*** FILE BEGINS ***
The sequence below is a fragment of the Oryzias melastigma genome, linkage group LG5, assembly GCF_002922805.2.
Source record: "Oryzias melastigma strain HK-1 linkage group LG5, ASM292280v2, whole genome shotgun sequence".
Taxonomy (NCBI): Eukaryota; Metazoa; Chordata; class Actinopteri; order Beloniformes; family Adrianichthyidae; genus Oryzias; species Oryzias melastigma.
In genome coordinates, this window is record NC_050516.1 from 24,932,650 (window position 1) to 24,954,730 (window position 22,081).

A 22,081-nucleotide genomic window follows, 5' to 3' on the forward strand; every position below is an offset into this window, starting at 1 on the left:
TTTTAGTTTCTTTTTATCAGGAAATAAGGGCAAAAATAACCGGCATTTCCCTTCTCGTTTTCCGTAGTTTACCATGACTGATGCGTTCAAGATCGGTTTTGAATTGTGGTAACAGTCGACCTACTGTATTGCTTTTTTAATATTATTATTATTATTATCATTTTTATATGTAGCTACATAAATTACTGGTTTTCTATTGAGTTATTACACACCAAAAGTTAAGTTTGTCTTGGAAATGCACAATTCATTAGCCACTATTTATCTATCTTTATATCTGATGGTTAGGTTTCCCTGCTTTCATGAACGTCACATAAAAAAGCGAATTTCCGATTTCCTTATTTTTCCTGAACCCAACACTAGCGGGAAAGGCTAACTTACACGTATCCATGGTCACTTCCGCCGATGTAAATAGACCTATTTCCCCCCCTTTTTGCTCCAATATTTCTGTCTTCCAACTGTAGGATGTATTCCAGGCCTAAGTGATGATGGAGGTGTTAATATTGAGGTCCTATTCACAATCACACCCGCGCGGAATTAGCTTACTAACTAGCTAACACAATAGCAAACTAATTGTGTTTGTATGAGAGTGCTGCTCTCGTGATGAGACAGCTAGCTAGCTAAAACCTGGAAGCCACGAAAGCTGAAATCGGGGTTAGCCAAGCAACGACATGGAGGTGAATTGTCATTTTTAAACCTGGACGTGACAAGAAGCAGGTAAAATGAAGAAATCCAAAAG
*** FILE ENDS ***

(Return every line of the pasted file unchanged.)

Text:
The sequence below is a fragment of the Oryzias melastigma genome, linkage group LG5, assembly GCF_002922805.2.
Source record: "Oryzias melastigma strain HK-1 linkage group LG5, ASM292280v2, whole genome shotgun sequence".
Taxonomy (NCBI): Eukaryota; Metazoa; Chordata; class Actinopteri; order Beloniformes; family Adrianichthyidae; genus Oryzias; species Oryzias melastigma.
In genome coordinates, this window is record NC_050516.1 from 24,932,650 (window position 1) to 24,954,730 (window position 22,081).

A 22,081-nucleotide genomic window follows, 5' to 3' on the forward strand; every position below is an offset into this window, starting at 1 on the left:
TTTTAGTTTCTTTTTATCAGGAAATAAGGGCAAAAATAACCGGCATTTCCCTTCTCGTTTTCCGTAGTTTACCATGACTGATGCGTTCAAGATCGGTTTTGAATTGTGGTAACAGTCGACCTACTGTATTGCTTTTTTAATATTATTATTATTATTATCATTTTTATATGTAGCTACATAAATTACTGGTTTTCTATTGAGTTATTACACACCAAAAGTTAAGTTTGTCTTGGAAATGCACAATTCATTAGCCACTATTTATCTATCTTTATATCTGATGGTTAGGTTTCCCTGCTTTCATGAACGTCACATAAAAAAGCGAATTTCCGATTTCCTTATTTTTCCTGAACCCAACACTAGCGGGAAAGGCTAACTTACACGTATCCATGGTCACTTCCGCCGATGTAAATAGACCTATTTCCCCCCCTTTTTGCTCCAATATTTCTGTCTTCCAACTGTAGGATGTATTCCAGGCCTAAGTGATGATGGAGGTGTTAATATTGAGGTCCTATTCACAATCACACCCGCGCGGAATTAGCTTACTAACTAGCTAACACAATAGCAAACTAATTGTGTTTGTATGAGAGTGCTGCTCTCGTGATGAGACAGCTAGCTAGCTAAAACCTGGAAGCCACGAAAGCTGAAATCGGGGTTAGCCAAGCAACGACATGGAGGTGAATTGTCATTTTTAAACCTGGACGTGACAAGAAGCAGGTAAAATGAAGAAATCCAAAAG